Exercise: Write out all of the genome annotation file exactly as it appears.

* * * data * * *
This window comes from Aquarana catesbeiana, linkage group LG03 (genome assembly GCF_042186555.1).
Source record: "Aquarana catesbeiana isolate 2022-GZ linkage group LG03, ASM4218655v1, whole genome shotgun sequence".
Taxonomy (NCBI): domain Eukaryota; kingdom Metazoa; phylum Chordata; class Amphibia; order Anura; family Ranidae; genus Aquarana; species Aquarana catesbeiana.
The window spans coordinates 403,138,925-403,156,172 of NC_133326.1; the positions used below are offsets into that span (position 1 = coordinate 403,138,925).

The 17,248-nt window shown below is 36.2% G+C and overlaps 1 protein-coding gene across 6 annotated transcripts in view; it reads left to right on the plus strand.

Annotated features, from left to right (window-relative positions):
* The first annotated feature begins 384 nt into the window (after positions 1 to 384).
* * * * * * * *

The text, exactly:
This window comes from Aquarana catesbeiana, linkage group LG03 (genome assembly GCF_042186555.1).
Source record: "Aquarana catesbeiana isolate 2022-GZ linkage group LG03, ASM4218655v1, whole genome shotgun sequence".
Taxonomy (NCBI): domain Eukaryota; kingdom Metazoa; phylum Chordata; class Amphibia; order Anura; family Ranidae; genus Aquarana; species Aquarana catesbeiana.
The window spans coordinates 403,138,925-403,156,172 of NC_133326.1; the positions used below are offsets into that span (position 1 = coordinate 403,138,925).

The 17,248-nt window shown below is 36.2% G+C and overlaps 1 protein-coding gene across 6 annotated transcripts in view; it reads left to right on the plus strand.

Annotated features, from left to right (window-relative positions):
* The first annotated feature begins 384 nt into the window (after positions 1 to 384).